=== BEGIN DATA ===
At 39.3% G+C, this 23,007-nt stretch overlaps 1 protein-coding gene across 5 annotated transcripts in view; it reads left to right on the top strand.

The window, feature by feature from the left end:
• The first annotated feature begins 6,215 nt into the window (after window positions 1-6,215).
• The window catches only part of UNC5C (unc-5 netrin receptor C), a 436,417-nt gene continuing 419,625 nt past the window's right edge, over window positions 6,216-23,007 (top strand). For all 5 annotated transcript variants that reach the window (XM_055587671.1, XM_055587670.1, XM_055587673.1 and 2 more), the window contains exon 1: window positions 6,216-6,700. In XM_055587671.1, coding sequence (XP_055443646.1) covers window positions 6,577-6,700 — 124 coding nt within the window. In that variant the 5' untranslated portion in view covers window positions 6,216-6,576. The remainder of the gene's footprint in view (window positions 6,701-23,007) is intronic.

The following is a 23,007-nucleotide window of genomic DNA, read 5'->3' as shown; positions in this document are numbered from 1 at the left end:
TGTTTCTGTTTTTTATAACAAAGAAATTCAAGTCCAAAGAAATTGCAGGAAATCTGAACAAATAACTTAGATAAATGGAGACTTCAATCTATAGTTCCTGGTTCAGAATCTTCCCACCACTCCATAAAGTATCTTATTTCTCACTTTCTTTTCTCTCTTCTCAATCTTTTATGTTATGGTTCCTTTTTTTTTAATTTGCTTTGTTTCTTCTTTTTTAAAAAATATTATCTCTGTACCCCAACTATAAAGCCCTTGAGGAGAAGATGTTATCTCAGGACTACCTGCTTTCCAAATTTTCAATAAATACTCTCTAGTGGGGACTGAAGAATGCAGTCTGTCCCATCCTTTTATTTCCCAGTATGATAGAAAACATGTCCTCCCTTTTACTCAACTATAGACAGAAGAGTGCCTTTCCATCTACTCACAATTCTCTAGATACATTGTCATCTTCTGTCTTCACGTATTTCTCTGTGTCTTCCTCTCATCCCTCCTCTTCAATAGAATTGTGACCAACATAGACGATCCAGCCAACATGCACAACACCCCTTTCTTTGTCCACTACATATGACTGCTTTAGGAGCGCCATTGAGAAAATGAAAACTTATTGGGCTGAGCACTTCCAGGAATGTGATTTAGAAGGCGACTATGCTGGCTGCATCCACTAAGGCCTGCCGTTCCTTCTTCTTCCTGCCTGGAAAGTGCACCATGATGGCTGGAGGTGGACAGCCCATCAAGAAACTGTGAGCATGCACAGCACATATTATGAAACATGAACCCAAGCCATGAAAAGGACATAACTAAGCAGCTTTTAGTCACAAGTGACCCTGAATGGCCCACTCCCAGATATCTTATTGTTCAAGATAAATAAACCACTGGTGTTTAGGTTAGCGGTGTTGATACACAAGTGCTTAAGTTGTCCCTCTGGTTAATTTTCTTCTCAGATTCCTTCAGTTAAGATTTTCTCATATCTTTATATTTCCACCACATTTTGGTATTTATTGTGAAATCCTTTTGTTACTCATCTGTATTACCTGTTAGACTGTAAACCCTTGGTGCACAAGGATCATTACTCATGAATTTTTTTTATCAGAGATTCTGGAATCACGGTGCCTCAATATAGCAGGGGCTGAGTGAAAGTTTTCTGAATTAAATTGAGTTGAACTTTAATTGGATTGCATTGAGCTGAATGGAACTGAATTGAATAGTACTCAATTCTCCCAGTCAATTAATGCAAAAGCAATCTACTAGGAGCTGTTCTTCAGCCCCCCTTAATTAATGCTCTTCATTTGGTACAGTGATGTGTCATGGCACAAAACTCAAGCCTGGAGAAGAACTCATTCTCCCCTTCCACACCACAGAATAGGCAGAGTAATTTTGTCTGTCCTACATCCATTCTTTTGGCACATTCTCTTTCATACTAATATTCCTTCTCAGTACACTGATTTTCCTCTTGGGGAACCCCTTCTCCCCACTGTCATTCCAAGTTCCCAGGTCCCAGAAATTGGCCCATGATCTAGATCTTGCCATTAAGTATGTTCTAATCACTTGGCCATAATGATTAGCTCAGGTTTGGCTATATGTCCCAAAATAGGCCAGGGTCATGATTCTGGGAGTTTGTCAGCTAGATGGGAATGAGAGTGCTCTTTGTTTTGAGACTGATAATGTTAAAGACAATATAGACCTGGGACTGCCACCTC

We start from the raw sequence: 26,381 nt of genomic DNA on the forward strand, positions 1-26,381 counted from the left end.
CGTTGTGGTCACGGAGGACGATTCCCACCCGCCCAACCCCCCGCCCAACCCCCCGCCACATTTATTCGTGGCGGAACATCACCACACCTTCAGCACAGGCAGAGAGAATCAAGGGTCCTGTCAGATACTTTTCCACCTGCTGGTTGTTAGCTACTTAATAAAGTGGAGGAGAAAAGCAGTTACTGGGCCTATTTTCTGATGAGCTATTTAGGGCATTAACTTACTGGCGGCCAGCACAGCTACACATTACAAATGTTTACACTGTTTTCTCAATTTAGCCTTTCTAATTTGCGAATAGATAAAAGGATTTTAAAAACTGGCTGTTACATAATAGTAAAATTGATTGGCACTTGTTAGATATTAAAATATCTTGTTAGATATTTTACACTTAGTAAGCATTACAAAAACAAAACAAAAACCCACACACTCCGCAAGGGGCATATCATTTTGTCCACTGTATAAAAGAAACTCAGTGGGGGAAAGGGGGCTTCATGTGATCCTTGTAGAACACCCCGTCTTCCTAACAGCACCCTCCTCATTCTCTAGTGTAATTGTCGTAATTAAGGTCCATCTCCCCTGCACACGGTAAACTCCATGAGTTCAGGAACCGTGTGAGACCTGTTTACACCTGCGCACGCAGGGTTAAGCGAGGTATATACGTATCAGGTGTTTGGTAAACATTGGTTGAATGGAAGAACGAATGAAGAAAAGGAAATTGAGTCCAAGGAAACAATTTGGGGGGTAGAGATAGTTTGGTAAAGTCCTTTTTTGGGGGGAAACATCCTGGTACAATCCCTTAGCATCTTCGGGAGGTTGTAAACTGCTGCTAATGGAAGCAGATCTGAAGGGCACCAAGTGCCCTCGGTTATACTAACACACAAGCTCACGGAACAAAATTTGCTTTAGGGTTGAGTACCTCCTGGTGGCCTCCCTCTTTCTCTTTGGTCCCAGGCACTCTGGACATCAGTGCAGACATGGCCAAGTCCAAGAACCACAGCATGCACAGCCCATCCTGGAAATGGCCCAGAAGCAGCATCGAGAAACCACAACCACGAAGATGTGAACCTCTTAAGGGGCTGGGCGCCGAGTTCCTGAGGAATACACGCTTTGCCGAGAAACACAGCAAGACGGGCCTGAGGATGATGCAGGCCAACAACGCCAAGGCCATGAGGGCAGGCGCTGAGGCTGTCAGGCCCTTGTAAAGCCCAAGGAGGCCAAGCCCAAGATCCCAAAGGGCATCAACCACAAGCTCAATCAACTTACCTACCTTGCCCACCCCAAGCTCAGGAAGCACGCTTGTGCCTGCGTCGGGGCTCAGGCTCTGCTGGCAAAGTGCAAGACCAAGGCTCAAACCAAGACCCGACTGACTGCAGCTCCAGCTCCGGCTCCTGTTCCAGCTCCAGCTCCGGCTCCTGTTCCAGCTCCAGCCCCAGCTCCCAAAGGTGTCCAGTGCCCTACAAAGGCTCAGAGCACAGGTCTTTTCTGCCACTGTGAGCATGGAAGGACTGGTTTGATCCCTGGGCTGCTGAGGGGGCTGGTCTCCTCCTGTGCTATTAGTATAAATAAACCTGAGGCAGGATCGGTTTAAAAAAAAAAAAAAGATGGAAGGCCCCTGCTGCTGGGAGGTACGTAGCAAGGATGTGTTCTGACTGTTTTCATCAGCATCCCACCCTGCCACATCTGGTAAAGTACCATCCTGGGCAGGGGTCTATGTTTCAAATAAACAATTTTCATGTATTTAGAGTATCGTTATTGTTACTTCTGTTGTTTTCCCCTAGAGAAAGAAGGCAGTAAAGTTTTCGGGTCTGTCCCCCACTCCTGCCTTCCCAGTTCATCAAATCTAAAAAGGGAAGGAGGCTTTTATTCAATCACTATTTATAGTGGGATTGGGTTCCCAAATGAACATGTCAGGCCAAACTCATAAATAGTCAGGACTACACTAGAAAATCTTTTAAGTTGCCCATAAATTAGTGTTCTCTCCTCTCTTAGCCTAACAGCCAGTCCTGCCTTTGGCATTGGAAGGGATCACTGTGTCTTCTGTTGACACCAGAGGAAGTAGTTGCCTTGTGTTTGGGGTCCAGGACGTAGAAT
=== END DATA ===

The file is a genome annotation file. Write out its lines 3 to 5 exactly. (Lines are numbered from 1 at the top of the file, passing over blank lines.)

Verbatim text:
• The first annotated feature begins 6,215 nt into the window (after window positions 1-6,215).
• The window catches only part of UNC5C (unc-5 netrin receptor C), a 436,417-nt gene continuing 419,625 nt past the window's right edge, over window positions 6,216-23,007 (top strand). For all 5 annotated transcript variants that reach the window (XM_055587671.1, XM_055587670.1, XM_055587673.1 and 2 more), the window contains exon 1: window positions 6,216-6,700. In XM_055587671.1, coding sequence (XP_055443646.1) covers window positions 6,577-6,700 — 124 coding nt within the window. In that variant the 5' untranslated portion in view covers window positions 6,216-6,576. The remainder of the gene's footprint in view (window positions 6,701-23,007) is intronic.

The following is a 23,007-nucleotide window of genomic DNA, read 5'->3' as shown; positions in this document are numbered from 1 at the left end: